Block Quilt



My husband is beginning to fear I have an addiction to quilts.  It has become a frightening regularity for him to come into the sunroom, see me working on my crafting table and stare at me, dumbfounded as he realizes I am beginning ANOTHER quilt.  He seems to think it is some sort of new thing, a reaction to being out of work and bored.  I don’t have the heart to tell him this is what it would have always have been like if I had spent more time at home without children before this.

The biggest reason I fear I have been churning out quilts rather quickly as of late is an unfortunate case of writer’s block.  I know there are many people who do not believe in the concept, and there are moments, even as I stare blankly at the screen, wherein I doubt my current condition myself.  It is not an inability to write words (as you may have noticed, I am quite wordy when I get going).  I have the stories; I am currently working on three, with a fourth nagging at me to pay attention and give it a turn.  Unfortunately I also have an inability to believe in them.  I stare at my screen lately, knowing the story, knowing the characters, knowing what needs to happen, and then doubting every aspect of my writing. I am suddenly gripped with an absolute knowledge that everything I am trying to do is wrong.  My story is ridiculous, my characters are unlikable, and nothing seems to be going the way I intended for it to go.  Above all, each and every word I choose is wrong.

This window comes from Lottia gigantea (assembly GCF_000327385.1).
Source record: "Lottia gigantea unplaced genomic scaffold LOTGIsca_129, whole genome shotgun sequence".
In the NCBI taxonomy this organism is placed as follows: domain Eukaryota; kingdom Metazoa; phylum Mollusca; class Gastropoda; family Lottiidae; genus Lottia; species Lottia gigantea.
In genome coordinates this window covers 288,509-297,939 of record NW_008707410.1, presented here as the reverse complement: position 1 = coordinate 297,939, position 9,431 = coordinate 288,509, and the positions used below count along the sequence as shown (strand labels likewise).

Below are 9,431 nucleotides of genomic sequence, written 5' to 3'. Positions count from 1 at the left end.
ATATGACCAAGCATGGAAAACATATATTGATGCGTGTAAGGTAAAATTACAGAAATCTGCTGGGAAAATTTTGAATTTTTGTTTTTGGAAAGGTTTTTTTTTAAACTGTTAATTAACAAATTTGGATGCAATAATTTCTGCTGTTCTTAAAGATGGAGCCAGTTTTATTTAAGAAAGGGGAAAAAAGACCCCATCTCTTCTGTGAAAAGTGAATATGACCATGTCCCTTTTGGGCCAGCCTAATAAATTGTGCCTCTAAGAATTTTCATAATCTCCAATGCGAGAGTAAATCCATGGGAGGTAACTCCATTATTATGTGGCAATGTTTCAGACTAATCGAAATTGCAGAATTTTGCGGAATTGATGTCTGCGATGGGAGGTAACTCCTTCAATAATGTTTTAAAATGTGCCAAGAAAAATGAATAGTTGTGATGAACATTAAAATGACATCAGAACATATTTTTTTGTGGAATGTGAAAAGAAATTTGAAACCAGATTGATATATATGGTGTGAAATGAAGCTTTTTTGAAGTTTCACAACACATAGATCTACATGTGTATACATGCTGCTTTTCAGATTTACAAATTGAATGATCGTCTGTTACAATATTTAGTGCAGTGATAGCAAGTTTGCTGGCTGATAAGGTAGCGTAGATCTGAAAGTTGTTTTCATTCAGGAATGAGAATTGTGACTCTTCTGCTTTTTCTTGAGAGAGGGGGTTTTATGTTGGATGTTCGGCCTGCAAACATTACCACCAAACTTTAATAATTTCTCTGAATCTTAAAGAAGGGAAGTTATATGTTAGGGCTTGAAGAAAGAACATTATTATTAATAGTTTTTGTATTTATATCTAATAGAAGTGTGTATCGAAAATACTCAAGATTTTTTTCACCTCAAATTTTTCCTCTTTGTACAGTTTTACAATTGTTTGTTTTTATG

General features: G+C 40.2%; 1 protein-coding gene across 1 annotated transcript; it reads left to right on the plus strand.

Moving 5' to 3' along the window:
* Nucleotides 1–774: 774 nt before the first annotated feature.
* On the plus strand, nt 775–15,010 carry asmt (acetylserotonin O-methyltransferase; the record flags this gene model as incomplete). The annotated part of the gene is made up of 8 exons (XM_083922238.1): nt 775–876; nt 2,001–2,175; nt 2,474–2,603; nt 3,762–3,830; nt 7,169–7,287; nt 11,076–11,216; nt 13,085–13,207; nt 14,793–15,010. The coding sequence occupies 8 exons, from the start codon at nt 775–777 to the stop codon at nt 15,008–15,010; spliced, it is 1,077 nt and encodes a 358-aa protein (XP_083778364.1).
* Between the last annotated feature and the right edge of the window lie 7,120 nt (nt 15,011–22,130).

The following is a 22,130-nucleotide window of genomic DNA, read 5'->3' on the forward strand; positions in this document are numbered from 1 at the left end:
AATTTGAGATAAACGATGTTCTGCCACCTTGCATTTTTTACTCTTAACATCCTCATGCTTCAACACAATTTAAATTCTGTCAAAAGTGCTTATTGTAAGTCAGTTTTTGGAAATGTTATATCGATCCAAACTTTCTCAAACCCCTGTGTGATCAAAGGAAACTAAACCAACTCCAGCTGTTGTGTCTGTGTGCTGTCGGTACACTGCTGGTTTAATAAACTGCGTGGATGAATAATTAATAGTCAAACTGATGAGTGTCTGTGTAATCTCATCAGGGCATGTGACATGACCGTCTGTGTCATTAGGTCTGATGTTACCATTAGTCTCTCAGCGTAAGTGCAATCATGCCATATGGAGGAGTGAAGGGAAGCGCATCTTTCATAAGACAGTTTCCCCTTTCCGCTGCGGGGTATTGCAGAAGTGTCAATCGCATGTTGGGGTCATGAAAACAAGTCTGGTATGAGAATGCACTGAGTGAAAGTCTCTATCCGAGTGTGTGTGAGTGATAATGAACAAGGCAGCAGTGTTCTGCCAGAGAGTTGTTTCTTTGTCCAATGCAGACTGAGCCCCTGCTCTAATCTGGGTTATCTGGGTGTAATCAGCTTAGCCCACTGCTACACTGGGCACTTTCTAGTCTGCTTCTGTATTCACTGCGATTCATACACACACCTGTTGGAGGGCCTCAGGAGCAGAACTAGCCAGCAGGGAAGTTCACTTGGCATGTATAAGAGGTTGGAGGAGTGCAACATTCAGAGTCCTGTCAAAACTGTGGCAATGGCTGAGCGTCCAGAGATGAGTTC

As I stare at my screen, I am drawn instead to my pile of future quilt patterns.  Here, I can see the pieces before me, fitting together like a puzzle.  When I piece them incorrectly, I can easily pick them apart and try again.  On occasion, I make a mistake, which then turns into something new, something that is in it’s own unexpected way, beautiful.  It is the same thing I am trying to do with my writing; I piece it together, fix my mistakes and glory in the unexpected turns I discover along the way.  The advantage of doing this with a quilt is the easy way in which I am able to see the final piece as it comes together.  I may know in my heart that my story will come together, but when I cannot see all of the pieces as they come together, I am unable to appreciate the beauty that will emerge when the last piece is placed.  Instead, I mimic what I want my story to be using another medium.  I sew the seams, some long and simple, others complicated and infuriating, willing my mind to do the same as I place my hands on the keyboard.  When the quilt is finished, I take it from the machine, and wrap myself up, savoring the feeling of a  finished piece, longing for the day I can wrap myself in the feeling of another finished story.  Until that day, I will continue to place my pieces, searching for the right placement to create a work of beauty.


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